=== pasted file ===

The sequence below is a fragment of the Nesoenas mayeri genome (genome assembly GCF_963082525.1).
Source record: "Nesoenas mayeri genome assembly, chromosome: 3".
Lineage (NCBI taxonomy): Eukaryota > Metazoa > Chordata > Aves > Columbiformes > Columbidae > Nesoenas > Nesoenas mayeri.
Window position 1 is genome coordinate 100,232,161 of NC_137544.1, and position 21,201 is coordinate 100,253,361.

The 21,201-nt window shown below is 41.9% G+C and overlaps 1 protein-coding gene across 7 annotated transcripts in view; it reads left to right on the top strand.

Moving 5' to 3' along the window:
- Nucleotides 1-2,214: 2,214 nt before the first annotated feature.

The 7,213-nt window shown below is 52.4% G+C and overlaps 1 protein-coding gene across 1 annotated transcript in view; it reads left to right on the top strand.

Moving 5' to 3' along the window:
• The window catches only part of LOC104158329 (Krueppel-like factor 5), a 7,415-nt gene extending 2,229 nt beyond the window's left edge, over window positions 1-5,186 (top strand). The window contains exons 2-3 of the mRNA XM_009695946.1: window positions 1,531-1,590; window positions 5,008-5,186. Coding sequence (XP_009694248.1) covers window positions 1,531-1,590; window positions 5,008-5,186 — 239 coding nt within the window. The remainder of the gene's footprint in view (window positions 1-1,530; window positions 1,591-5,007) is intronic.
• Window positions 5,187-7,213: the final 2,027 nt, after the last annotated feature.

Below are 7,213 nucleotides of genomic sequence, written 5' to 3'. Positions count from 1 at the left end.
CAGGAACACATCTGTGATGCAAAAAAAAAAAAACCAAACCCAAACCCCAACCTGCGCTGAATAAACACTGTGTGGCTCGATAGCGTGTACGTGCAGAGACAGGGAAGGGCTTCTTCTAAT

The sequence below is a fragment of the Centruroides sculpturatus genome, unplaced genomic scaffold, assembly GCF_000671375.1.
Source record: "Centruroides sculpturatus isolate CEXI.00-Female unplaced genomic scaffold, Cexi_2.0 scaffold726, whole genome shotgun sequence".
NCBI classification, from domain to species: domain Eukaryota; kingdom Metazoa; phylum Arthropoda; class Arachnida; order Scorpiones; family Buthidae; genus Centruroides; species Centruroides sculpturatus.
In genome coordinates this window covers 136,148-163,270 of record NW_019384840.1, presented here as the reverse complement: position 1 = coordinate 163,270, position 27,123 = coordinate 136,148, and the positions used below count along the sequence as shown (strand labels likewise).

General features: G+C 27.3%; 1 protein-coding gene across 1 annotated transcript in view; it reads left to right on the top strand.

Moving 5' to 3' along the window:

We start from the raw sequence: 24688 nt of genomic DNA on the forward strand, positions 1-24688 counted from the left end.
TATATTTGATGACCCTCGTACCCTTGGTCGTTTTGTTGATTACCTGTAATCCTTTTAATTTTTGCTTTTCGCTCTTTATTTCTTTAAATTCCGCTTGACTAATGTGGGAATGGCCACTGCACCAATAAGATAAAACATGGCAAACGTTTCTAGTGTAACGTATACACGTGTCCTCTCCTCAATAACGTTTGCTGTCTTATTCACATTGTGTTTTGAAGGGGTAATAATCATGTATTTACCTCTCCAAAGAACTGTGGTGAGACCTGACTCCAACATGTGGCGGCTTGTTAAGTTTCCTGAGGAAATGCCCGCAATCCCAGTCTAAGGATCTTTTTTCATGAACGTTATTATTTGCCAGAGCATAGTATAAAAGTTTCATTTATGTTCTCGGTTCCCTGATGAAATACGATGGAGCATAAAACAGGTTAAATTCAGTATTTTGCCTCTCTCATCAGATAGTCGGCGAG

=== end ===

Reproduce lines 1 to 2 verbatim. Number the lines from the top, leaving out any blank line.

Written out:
The sequence below is a fragment of the Nesoenas mayeri genome (genome assembly GCF_963082525.1).
Source record: "Nesoenas mayeri genome assembly, chromosome: 3".